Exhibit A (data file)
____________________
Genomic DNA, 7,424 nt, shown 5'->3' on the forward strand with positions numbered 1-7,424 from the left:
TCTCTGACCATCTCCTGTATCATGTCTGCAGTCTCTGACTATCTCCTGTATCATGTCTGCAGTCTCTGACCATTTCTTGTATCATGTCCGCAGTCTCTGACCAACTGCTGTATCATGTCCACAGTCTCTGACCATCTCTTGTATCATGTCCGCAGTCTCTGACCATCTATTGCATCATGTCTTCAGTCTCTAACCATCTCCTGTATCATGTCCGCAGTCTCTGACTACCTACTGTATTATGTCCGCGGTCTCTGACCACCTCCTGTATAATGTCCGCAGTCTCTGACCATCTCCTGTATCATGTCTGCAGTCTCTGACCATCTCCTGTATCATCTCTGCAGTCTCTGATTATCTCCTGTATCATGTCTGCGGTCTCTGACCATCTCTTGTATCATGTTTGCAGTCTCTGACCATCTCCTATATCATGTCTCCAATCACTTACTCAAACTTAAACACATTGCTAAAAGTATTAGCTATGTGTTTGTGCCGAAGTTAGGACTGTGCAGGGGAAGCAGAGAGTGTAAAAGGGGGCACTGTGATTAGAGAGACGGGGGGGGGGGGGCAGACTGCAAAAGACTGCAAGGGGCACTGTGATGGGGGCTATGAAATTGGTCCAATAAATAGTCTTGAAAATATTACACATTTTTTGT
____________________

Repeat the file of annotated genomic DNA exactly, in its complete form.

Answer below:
Genomic DNA, 7,424 nt, shown 5'->3' on the forward strand with positions numbered 1-7,424 from the left:
TCTCTGACCATCTCCTGTATCATGTCTGCAGTCTCTGACTATCTCCTGTATCATGTCTGCAGTCTCTGACCATTTCTTGTATCATGTCCGCAGTCTCTGACCAACTGCTGTATCATGTCCACAGTCTCTGACCATCTCTTGTATCATGTCCGCAGTCTCTGACCATCTATTGCATCATGTCTTCAGTCTCTAACCATCTCCTGTATCATGTCCGCAGTCTCTGACTACCTACTGTATTATGTCCGCGGTCTCTGACCACCTCCTGTATAATGTCCGCAGTCTCTGACCATCTCCTGTATCATGTCTGCAGTCTCTGACCATCTCCTGTATCATCTCTGCAGTCTCTGATTATCTCCTGTATCATGTCTGCGGTCTCTGACCATCTCTTGTATCATGTTTGCAGTCTCTGACCATCTCCTATATCATGTCTCCAATCACTTACTCAAACTTAAACACATTGCTAAAAGTATTAGCTATGTGTTTGTGCCGAAGTTAGGACTGTGCAGGGGAAGCAGAGAGTGTAAAAGGGGGCACTGTGATTAGAGAGACGGGGGGGGGGGGGCAGACTGCAAAAGACTGCAAGGGGCACTGTGATGGGGGCTATGAAATTGGTCCAATAAATAGTCTTGAAAATATTACACATTTTTTGT